The Wikileaks dump has put some high government officials in, shall we say, rather awkward positions. But the flood of raw diplomatic cables may actually suit the purposes of one prominent foreign policy figure: John Kerry. The cables are filled with references to the Senate Foreign Relations Committee chairman’s active diplomacy around the world. And while Kerry naturally doesn’t come across as flawless (he was mistakenly optimistic about the prospects for moderation in Syria, for instance) they support the idea that Kerry has been an effective envoy for the Obama administration–a kind of utility player who can lay diplomatic groundwork for Secretary of State Hillary Clinton or step into a crisis where other officials can’t–as when he assuaged an ornery Afghan president Hamid Karzai during last year’s elections at a moment when Karzai wasn’t willing to deal with Richard Holbrooke. Kerry has also waded into the politics of Middle East peace, international climate change, US aid to Pakistan, and preventing civil war in Sudan. Here’s how the Boston Globe sums it all up:
While the cables do not differ dramatically from statements that Kerry, who is chairman of the Senate Foreign Relations Committee, has made publicly, they portray him as a statesman who is constantly seeking a middle ground and appearing to hold out hope that longtime foes of the United States — such as Syria and Iran — might be prodded into friendlier relations with the United States.
The documents land at a particularly busy moment for Kerry, who has been laboring for a top White House foreign policy priorities: passing the New START with Russia. On Friday Kerry wrote a scathing response to an op-ed criticizing START by former Massachusetts Governor Mitt Romey, a likely 2012 GOP presidential candidate. (It wasn’t the first time Kerry has gone after his fellow Bay Stater over the nuclear arms deal with Russia.) Behind the scenes, meanwhile, Kerry has been working quietly but diligently to broker a deal with Republicans that will allow the treaty to move forward–and, not incidentally, hand Obama a major foreign policy victory. (During his trip to Sudan last month, for instance, Kerry stayed up until 3 a.m. talking on the phone with Senator John Kyl, trying to convince the treaty’s chief Congressional opponent to sign on to the has accord.)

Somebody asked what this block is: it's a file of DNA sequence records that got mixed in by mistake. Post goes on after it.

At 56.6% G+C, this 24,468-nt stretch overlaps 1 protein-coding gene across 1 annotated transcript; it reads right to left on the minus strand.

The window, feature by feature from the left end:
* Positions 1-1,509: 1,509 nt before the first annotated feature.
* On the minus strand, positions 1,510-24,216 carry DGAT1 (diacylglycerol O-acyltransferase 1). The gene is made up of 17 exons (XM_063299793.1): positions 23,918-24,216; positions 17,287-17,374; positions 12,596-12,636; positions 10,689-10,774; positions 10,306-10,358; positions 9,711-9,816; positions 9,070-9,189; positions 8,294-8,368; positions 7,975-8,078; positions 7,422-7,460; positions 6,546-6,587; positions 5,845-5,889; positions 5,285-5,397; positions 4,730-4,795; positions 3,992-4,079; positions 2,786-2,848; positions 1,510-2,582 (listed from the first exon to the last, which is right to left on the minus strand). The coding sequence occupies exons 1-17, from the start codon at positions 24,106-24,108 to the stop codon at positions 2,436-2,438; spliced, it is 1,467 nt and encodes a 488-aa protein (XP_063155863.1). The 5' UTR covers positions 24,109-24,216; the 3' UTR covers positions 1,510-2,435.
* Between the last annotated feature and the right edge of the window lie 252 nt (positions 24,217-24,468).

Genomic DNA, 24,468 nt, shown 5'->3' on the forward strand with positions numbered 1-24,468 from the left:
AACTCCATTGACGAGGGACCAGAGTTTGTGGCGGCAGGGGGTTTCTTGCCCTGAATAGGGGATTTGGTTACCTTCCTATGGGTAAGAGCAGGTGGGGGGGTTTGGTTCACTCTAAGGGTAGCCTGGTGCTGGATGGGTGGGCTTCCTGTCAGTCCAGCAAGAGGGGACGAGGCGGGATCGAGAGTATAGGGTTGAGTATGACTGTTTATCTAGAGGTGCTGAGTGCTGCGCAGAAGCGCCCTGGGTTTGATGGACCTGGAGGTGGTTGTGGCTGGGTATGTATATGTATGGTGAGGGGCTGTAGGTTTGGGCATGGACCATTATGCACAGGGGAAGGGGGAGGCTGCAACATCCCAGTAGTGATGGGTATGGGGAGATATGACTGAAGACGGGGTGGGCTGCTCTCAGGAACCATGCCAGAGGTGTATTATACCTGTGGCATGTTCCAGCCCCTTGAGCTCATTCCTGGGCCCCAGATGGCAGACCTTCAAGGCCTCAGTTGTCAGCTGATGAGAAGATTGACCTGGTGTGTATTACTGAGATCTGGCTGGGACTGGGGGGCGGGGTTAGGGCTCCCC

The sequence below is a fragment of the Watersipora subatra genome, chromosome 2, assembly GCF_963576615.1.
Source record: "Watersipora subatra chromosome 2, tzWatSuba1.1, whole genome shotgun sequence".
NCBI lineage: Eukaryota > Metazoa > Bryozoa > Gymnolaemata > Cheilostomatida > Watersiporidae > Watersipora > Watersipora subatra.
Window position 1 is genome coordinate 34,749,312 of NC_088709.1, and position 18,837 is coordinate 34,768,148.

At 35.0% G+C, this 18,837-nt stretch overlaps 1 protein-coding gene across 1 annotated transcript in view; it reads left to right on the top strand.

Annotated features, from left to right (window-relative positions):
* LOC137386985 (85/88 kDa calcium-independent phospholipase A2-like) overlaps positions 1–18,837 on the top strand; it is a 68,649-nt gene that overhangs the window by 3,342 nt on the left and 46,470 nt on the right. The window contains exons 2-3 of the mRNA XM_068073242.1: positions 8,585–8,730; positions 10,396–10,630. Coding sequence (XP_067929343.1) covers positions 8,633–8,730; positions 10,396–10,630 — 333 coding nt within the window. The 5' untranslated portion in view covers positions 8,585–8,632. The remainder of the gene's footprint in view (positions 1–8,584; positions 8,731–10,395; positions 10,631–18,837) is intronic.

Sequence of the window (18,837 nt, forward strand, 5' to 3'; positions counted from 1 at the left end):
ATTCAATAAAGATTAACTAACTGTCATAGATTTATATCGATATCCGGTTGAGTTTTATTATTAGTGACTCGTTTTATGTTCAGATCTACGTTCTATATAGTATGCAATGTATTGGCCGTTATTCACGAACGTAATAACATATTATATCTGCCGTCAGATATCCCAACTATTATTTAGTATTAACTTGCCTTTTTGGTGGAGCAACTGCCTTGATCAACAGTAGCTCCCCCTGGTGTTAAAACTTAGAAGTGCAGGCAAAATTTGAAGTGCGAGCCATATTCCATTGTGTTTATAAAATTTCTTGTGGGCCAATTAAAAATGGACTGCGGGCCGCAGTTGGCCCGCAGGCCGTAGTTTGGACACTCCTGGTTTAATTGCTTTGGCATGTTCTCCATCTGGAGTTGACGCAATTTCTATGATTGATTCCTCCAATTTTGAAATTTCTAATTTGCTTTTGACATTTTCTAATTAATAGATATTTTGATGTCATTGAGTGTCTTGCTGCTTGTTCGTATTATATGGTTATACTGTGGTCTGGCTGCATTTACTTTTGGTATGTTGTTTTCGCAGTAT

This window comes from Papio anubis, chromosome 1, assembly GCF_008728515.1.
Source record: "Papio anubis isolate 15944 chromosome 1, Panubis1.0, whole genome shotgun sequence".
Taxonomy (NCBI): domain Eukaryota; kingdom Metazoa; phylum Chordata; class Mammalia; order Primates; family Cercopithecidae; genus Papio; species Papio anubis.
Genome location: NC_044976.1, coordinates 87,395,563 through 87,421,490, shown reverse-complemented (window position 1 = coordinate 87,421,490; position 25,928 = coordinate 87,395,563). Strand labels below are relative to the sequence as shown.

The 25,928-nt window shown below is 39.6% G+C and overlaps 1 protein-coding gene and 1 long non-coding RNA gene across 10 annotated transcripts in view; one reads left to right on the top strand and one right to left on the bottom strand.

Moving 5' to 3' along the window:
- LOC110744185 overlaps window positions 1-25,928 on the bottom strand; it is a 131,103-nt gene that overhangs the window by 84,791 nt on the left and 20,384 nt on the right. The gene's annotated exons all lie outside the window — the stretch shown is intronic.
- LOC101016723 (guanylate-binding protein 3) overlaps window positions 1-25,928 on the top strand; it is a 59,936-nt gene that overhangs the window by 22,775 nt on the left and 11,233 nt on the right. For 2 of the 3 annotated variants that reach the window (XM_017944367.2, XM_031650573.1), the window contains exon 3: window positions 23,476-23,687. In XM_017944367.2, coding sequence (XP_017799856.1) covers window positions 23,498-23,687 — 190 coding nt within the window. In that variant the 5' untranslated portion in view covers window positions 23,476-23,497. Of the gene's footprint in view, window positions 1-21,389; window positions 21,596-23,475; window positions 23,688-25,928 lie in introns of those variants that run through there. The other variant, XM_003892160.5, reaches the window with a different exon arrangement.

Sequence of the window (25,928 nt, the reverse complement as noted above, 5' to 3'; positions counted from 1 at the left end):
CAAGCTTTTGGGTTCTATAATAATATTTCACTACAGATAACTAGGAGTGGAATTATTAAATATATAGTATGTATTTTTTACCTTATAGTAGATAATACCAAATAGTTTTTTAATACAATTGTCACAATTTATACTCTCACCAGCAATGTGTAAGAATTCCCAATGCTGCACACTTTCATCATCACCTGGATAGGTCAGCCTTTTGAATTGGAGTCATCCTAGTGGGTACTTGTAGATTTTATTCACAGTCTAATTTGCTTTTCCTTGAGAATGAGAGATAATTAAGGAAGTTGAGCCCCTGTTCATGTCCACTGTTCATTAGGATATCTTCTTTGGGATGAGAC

This has prompted a recent spike in the long-running chatter about Kerry’s prospects to succeed Hillary Clinton as Secretary of State. It’s a job Kerry is known to have wanted, even lobbied for, when Obama first took office. People close to Kerry wave away such talk as a Beltway parlor game, and although Clinton has said she won’t serve more than one term, there’s no sign her departure is imminent (although she has often spoken of the exhausting nature of her job). At a minimum, though, Kerry is positioning himself nicely for the State job if and when it does open up.
P.S. One tricky issue to watch: Afghanistan. A properly-functioning Senate Foreign Relations committee would serve as the White House’s toughest watchdog on the agonizingly inconclusive conflict (much as William Fulbright’s Foreign Relations Committee did a generation ago, when Kerry himself famously testified against the “mistake” in Vietnam). Kerry often frets openly about Obama’s Afghanistan strategy–but in typically genteel terms, and he has yet to hold a blockbuster Foreign Relations hearing that truly puts the White House on the spot. The concern would be that in his desire to succeed Clinton at Foggy Bottom, Kerry might pull his punches. With the approach of Obama’s June 2011 date to begin gradual troop withdrawals from the country, watch to see whether that’s the case.